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Whitfield’s trompe-l’œil (“fool the eye”) red awning has already hoodwinked a few passers-by into thinking Emil’s Restaurant is back.
WEDNESDAY, Sept. 5 — What does the ghost of a plate of spaghetti look like?
Mighty tasty, it turns out.
Longtime Eastsiders who venture behind the Venue, developer Scott Gillespie’s new mixed-use development at 2010 E. Michigan Ave., are doing a double take these days.
The familiar red awning of Emil’s Restaurant is back, and more blasts from the Eastside’s past are on the way.
An ambitious, block-long mural conjuring bygone decades of Eastside life, centering on the historic 2000 block that was mostly demolished in 2015, is taking shape fast.
Brian Whitfield, the master muralist who painted four huge panoramas of greater Lansing life under the I-127 overpass last year, was the logical choice for the job.
Whitfield was pleased at his progress as he worked on the mural Thursday evening. In less than two weeks, working nights and weekends, he turned two large wall panels into visual poems to the preparation and consumption of Italian food.
Emil’s Restaurant started as a fruit stand in 1921 and was one of the longest-lived establishments in town.
“It had its own flavor, like no place else,” Whitfield said.
In Whitfield’s geometric fantasia, deep red slashes of wine and sauce jump from a tableau of blocky blue and green shadows reminiscent of Cezanne.
Whitfield plans to add a false window to the scene that will open into Lindemann’s Meats, another bygone business that anchored the block in the ‘70s and ‘80s. As he works his way east, he will include nods to the barber shops that once served the block and re-create a friendly tug of war between children and nuns from nearby Resurrection Elementary School. Nurses from Sparrow Hospital will also make an appearance.
As Whitfield worked, two passers by walked up to him. Both compared his work to muralist Diego Rivera.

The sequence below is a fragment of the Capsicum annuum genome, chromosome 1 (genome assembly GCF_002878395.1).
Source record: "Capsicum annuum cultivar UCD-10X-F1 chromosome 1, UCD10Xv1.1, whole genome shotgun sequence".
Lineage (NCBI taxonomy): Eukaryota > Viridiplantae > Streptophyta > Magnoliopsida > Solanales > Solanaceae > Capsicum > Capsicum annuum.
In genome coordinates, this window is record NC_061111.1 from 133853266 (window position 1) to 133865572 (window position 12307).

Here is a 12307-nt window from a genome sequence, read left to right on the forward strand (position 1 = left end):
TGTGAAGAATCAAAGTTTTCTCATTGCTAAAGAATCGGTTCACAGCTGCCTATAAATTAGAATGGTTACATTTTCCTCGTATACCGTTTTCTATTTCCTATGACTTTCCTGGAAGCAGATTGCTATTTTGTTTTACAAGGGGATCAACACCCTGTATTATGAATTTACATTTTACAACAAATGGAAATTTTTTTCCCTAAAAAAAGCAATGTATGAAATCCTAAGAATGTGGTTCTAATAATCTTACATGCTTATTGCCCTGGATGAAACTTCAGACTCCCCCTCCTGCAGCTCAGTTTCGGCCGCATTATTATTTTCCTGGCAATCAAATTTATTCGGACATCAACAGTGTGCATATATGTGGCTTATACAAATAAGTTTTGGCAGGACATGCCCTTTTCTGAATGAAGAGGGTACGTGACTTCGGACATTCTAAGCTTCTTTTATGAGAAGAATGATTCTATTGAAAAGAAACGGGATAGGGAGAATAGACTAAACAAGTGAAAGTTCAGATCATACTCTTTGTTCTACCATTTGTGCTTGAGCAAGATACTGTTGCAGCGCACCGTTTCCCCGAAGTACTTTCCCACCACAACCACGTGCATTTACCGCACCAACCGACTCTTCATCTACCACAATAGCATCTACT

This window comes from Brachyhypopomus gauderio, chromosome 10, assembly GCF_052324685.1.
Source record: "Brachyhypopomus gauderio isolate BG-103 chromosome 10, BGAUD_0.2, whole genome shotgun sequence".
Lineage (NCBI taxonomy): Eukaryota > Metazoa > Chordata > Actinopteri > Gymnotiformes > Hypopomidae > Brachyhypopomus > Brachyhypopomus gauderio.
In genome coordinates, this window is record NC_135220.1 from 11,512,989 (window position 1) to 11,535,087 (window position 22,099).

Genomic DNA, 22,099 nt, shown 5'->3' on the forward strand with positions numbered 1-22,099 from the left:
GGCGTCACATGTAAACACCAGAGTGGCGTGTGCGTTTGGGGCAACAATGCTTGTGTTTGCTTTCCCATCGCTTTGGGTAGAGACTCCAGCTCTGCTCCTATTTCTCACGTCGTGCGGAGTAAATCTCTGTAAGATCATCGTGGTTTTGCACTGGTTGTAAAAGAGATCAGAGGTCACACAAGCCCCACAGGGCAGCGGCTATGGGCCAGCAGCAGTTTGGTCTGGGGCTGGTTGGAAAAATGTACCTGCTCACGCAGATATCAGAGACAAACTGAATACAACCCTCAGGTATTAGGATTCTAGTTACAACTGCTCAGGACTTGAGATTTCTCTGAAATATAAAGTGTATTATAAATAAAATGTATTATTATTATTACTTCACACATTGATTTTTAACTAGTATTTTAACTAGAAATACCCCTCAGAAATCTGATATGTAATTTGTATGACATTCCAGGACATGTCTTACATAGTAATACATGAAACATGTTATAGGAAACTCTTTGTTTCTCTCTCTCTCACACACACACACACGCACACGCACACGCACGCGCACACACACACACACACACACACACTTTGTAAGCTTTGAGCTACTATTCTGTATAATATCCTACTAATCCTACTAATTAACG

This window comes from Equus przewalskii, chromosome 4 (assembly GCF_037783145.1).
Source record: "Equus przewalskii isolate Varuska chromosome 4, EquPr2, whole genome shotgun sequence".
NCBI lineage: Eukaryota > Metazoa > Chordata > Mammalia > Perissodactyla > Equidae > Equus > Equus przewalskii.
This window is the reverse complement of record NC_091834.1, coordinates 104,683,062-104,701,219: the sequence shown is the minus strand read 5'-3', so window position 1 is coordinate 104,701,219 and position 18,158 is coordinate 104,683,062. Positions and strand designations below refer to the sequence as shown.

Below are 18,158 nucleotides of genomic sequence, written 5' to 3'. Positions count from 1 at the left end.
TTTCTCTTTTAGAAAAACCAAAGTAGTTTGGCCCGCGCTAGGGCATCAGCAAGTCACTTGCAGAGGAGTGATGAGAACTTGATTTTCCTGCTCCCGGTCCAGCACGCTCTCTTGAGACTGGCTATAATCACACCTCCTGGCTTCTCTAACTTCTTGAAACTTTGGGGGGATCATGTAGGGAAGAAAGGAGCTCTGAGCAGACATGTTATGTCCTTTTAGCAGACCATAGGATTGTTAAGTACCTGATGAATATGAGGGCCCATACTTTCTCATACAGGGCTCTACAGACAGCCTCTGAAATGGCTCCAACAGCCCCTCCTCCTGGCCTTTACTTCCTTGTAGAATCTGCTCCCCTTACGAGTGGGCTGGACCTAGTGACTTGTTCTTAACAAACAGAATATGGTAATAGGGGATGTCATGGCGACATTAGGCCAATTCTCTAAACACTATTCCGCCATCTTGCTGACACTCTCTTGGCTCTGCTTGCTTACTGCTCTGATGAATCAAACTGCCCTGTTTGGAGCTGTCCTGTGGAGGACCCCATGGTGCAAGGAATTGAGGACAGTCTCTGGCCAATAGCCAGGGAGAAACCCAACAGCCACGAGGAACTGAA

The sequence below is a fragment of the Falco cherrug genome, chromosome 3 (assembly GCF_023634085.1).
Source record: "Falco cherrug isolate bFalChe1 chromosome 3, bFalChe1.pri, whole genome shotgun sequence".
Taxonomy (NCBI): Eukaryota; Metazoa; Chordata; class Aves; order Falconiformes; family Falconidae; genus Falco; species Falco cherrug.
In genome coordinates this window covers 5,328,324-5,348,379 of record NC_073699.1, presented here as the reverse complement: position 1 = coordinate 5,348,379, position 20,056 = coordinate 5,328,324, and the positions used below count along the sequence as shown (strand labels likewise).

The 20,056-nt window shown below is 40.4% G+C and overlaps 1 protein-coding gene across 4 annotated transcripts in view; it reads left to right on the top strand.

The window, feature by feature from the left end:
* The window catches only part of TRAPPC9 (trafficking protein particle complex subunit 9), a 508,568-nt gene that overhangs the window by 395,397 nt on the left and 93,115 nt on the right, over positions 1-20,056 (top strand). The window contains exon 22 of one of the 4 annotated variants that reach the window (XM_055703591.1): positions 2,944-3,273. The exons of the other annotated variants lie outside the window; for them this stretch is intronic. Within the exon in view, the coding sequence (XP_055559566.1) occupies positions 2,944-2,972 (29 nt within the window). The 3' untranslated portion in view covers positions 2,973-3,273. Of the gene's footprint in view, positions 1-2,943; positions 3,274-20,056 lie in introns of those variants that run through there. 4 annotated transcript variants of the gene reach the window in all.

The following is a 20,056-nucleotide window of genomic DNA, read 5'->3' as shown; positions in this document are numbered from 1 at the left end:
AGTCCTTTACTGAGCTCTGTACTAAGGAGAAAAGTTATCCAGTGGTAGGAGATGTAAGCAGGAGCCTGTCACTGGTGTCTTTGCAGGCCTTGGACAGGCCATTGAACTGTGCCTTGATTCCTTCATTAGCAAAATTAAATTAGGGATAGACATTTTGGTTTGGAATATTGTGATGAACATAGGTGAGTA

“Oh my God, I had my bachelorette party at Emil’s!” the woman said, spotting the false awning. “This is so great.”
A few minutes later, Scott Gillespie walked over, still wearing a suit from a business meeting, to catch up with the paint-spattered artist.
“This is fantastic,” Gillespie said. “I deliberately used flat panels on the back of the first floor because I wanted to have art here, and it’s better than I imagined.”
Before starting work, Whitfield met with about a hundred Eastsiders, in groups and one-on-one, to find out what they would like to see in the murals.
“It was fascinating listening to their memories,” Whitfield said. “So much life has centered on this block.”
The block has been home to dozens of businesses in the past 120 years, from hardware, drug and grocery stores to barber shops and beauty salons and even Dental Art Laboratories, grinders of false teeth. The porcelain dust got everywhere, according to old timers.
But by the ‘90s, the block was a deteriorating patchwork of antique shops and odd storefronts, including a comic book store and the always empty United Nations Gift Shop. But Emil’s hung on until the end.
“This was my stomping ground, I grew up here,” Gillespie said. “This area means a lot to me and to a lot of other people.”
Whitfield hopes to finish the job before the weather gets harsh, but he’s not too worried.
“I’ve painted in the rain,” he said.